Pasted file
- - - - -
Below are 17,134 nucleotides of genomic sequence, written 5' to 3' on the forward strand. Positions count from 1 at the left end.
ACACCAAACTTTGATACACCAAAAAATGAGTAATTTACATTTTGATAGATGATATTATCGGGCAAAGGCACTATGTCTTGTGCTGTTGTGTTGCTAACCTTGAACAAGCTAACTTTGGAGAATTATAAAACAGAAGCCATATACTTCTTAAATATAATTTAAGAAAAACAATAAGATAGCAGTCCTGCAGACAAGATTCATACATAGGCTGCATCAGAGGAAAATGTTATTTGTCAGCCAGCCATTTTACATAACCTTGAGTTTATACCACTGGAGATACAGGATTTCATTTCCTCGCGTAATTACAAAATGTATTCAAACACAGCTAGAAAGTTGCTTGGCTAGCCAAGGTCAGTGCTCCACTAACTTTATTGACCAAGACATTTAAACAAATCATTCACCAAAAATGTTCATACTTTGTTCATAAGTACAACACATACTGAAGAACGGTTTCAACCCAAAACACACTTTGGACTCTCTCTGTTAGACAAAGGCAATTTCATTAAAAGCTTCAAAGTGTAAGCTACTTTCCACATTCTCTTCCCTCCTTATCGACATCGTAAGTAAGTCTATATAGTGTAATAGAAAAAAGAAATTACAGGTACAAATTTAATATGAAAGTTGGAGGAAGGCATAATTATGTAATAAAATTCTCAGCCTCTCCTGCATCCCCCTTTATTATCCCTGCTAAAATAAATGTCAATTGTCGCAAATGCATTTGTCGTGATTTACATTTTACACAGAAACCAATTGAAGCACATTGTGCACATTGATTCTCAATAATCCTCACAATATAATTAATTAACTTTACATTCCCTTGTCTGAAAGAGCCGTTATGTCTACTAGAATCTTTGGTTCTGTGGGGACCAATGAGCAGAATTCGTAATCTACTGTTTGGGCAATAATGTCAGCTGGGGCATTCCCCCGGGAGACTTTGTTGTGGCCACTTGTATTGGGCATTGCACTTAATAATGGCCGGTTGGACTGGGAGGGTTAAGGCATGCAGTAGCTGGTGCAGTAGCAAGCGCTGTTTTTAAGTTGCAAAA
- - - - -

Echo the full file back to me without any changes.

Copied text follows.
Below are 17,134 nucleotides of genomic sequence, written 5' to 3' on the forward strand. Positions count from 1 at the left end.
ACACCAAACTTTGATACACCAAAAAATGAGTAATTTACATTTTGATAGATGATATTATCGGGCAAAGGCACTATGTCTTGTGCTGTTGTGTTGCTAACCTTGAACAAGCTAACTTTGGAGAATTATAAAACAGAAGCCATATACTTCTTAAATATAATTTAAGAAAAACAATAAGATAGCAGTCCTGCAGACAAGATTCATACATAGGCTGCATCAGAGGAAAATGTTATTTGTCAGCCAGCCATTTTACATAACCTTGAGTTTATACCACTGGAGATACAGGATTTCATTTCCTCGCGTAATTACAAAATGTATTCAAACACAGCTAGAAAGTTGCTTGGCTAGCCAAGGTCAGTGCTCCACTAACTTTATTGACCAAGACATTTAAACAAATCATTCACCAAAAATGTTCATACTTTGTTCATAAGTACAACACATACTGAAGAACGGTTTCAACCCAAAACACACTTTGGACTCTCTCTGTTAGACAAAGGCAATTTCATTAAAAGCTTCAAAGTGTAAGCTACTTTCCACATTCTCTTCCCTCCTTATCGACATCGTAAGTAAGTCTATATAGTGTAATAGAAAAAAGAAATTACAGGTACAAATTTAATATGAAAGTTGGAGGAAGGCATAATTATGTAATAAAATTCTCAGCCTCTCCTGCATCCCCCTTTATTATCCCTGCTAAAATAAATGTCAATTGTCGCAAATGCATTTGTCGTGATTTACATTTTACACAGAAACCAATTGAAGCACATTGTGCACATTGATTCTCAATAATCCTCACAATATAATTAATTAACTTTACATTCCCTTGTCTGAAAGAGCCGTTATGTCTACTAGAATCTTTGGTTCTGTGGGGACCAATGAGCAGAATTCGTAATCTACTGTTTGGGCAATAATGTCAGCTGGGGCATTCCCCCGGGAGACTTTGTTGTGGCCACTTGTATTGGGCATTGCACTTAATAATGGCCGGTTGGACTGGGAGGGTTAAGGCATGCAGTAGCTGGTGCAGTAGCAAGCGCTGTTTTTAAGTTGCAAAA